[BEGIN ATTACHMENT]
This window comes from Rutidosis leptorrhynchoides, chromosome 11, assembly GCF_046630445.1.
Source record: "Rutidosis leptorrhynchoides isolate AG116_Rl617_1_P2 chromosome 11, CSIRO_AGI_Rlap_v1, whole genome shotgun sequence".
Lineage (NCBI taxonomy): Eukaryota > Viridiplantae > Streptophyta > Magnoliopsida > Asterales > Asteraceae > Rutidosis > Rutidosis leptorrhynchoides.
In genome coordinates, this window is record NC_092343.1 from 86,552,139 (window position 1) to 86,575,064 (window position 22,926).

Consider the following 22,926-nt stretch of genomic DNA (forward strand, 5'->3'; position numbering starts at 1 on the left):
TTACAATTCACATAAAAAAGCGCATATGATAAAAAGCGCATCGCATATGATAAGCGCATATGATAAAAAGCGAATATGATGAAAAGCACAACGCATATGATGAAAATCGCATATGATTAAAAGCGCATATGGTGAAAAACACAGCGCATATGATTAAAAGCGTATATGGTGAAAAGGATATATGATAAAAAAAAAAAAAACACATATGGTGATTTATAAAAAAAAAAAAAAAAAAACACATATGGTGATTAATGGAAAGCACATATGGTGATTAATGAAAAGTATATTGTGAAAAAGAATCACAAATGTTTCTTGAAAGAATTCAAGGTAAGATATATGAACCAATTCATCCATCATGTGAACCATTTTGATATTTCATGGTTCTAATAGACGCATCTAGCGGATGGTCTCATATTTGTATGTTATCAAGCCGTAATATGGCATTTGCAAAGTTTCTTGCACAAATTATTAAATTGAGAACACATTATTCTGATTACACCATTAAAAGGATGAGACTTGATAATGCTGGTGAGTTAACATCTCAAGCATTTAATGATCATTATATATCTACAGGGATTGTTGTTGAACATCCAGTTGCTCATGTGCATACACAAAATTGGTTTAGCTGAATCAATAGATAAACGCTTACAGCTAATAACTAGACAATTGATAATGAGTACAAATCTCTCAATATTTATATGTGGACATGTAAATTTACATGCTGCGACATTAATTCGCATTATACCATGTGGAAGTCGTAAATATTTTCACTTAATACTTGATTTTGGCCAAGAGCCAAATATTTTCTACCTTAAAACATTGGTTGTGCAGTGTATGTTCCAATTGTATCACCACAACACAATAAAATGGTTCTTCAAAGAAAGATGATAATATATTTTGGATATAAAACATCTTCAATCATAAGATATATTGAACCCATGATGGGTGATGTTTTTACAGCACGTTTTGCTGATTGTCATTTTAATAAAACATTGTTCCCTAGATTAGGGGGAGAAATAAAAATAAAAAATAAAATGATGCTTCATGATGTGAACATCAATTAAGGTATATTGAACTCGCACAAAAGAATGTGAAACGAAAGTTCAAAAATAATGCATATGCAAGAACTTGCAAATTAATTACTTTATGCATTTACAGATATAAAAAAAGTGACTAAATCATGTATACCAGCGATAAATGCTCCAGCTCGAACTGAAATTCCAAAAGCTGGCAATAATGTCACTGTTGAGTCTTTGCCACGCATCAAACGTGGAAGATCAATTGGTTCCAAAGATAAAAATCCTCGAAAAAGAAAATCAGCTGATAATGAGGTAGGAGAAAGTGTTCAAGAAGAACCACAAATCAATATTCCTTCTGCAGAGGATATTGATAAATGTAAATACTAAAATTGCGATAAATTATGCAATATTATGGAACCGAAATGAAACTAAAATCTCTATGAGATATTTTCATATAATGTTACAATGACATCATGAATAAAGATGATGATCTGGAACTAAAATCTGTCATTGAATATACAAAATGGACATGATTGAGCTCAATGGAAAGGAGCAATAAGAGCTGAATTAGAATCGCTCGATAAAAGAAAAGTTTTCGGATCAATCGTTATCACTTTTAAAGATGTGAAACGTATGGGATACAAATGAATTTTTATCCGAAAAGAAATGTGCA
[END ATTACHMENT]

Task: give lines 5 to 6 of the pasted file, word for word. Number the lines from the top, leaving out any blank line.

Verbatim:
Consider the following 22,926-nt stretch of genomic DNA (forward strand, 5'->3'; position numbering starts at 1 on the left):
TTACAATTCACATAAAAAAGCGCATATGATAAAAAGCGCATCGCATATGATAAGCGCATATGATAAAAAGCGAATATGATGAAAAGCACAACGCATATGATGAAAATCGCATATGATTAAAAGCGCATATGGTGAAAAACACAGCGCATATGATTAAAAGCGTATATGGTGAAAAGGATATATGATAAAAAAAAAAAAAACACATATGGTGATTTATAAAAAAAAAAAAAAAAAAACACATATGGTGATTAATGGAAAGCACATATGGTGATTAATGAAAAGTATATTGTGAAAAAGAATCACAAATGTTTCTTGAAAGAATTCAAGGTAAGATATATGAACCAATTCATCCATCATGTGAACCATTTTGATATTTCATGGTTCTAATAGACGCATCTAGCGGATGGTCTCATATTTGTATGTTATCAAGCCGTAATATGGCATTTGCAAAGTTTCTTGCACAAATTATTAAATTGAGAACACATTATTCTGATTACACCATTAAAAGGATGAGACTTGATAATGCTGGTGAGTTAACATCTCAAGCATTTAATGATCATTATATATCTACAGGGATTGTTGTTGAACATCCAGTTGCTCATGTGCATACACAAAATTGGTTTAGCTGAATCAATAGATAAACGCTTACAGCTAATAACTAGACAATTGATAATGAGTACAAATCTCTCAATATTTATATGTGGACATGTAAATTTACATGCTGCGACATTAATTCGCATTATACCATGTGGAAGTCGTAAATATTTTCACTTAATACTTGATTTTGGCCAAGAGCCAAATATTTTCTACCTTAAAACATTGGTTGTGCAGTGTATGTTCCAATTGTATCACCACAACACAATAAAATGGTTCTTCAAAGAAAGATGATAATATATTTTGGATATAAAACATCTTCAATCATAAGATATATTGAACCCATGATGGGTGATGTTTTTACAGCACGTTTTGCTGATTGTCATTTTAATAAAACATTGTTCCCTAGATTAGGGGGAGAAATAAAAATAAAAAATAAAATGATGCTTCATGATGTGAACATCAATTAAGGTATATTGAACTCGCACAAAAGAATGTGAAACGAAAGTTCAAAAATAATGCATATGCAAGAACTTGCAAATTAATTACTTTATGCATTTACAGATATAAAAAAAGTGACTAAATCATGTATACCAGCGATAAATGCTCCAGCTCGAACTGAAATTCCAAAAGCTGGCAATAATGTCACTGTTGAGTCTTTGCCACGCATCAAACGTGGAAGATCAATTGGTTCCAAAGATAAAAATCCTCGAAAAAGAAAATCAGCTGATAATGAGGTAGGAGAAAGTGTTCAAGAAGAACCACAAATCAATATTCCTTCTGCAGAGGATATTGATAAATGTAAATACTAAAATTGCGATAAATTATGCAATATTATGGAACCGAAATGAAACTAAAATCTCTATGAGATATTTTCATATAATGTTACAATGACATCATGAATAAAGATGATGATCTGGAACTAAAATCTGTCATTGAATATACAAAATGGACATGATTGAGCTCAATGGAAAGGAGCAATAAGAGCTGAATTAGAATCGCTCGATAAAAGAAAAGTTTTCGGATCAATCGTTATCACTTTTAAAGATGTGAAACGTATGGGATACAAATGAATTTTTATCCGAAAAGAAATGTGCA